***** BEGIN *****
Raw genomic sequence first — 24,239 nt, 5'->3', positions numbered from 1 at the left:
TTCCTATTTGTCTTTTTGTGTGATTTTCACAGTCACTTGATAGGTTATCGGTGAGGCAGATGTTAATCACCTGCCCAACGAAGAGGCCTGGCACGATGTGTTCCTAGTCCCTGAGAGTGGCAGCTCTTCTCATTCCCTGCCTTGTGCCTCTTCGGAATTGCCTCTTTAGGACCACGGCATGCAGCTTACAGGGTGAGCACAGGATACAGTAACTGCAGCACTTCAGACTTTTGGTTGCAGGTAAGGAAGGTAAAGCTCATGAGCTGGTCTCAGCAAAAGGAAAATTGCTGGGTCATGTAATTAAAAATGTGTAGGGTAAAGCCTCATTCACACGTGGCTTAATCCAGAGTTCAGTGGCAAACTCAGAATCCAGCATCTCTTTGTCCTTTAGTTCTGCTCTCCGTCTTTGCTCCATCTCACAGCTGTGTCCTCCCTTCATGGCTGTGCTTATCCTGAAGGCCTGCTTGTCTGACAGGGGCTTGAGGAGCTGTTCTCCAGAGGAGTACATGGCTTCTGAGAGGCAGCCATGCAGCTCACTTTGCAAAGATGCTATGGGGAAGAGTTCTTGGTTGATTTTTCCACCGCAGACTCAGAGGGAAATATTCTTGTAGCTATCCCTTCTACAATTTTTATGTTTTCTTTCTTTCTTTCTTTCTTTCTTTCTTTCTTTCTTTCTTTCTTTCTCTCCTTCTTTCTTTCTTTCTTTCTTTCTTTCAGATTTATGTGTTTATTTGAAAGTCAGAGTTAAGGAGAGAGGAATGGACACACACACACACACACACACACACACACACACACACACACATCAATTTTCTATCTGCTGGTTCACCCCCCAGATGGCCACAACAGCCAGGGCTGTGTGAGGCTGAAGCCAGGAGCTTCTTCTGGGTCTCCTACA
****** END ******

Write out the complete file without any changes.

Raw genomic sequence first — 24,239 nt, 5'->3', positions numbered from 1 at the left:
TTCCTATTTGTCTTTTTGTGTGATTTTCACAGTCACTTGATAGGTTATCGGTGAGGCAGATGTTAATCACCTGCCCAACGAAGAGGCCTGGCACGATGTGTTCCTAGTCCCTGAGAGTGGCAGCTCTTCTCATTCCCTGCCTTGTGCCTCTTCGGAATTGCCTCTTTAGGACCACGGCATGCAGCTTACAGGGTGAGCACAGGATACAGTAACTGCAGCACTTCAGACTTTTGGTTGCAGGTAAGGAAGGTAAAGCTCATGAGCTGGTCTCAGCAAAAGGAAAATTGCTGGGTCATGTAATTAAAAATGTGTAGGGTAAAGCCTCATTCACACGTGGCTTAATCCAGAGTTCAGTGGCAAACTCAGAATCCAGCATCTCTTTGTCCTTTAGTTCTGCTCTCCGTCTTTGCTCCATCTCACAGCTGTGTCCTCCCTTCATGGCTGTGCTTATCCTGAAGGCCTGCTTGTCTGACAGGGGCTTGAGGAGCTGTTCTCCAGAGGAGTACATGGCTTCTGAGAGGCAGCCATGCAGCTCACTTTGCAAAGATGCTATGGGGAAGAGTTCTTGGTTGATTTTTCCACCGCAGACTCAGAGGGAAATATTCTTGTAGCTATCCCTTCTACAATTTTTATGTTTTCTTTCTTTCTTTCTTTCTTTCTTTCTTTCTTTCTTTCTTTCTTTCTCTCCTTCTTTCTTTCTTTCTTTCTTTCTTTCAGATTTATGTGTTTATTTGAAAGTCAGAGTTAAGGAGAGAGGAATGGACACACACACACACACACACACACACACACACACACACACACATCAATTTTCTATCTGCTGGTTCACCCCCCAGATGGCCACAACAGCCAGGGCTGTGTGAGGCTGAAGCCAGGAGCTTCTTCTGGGTCTCCTACA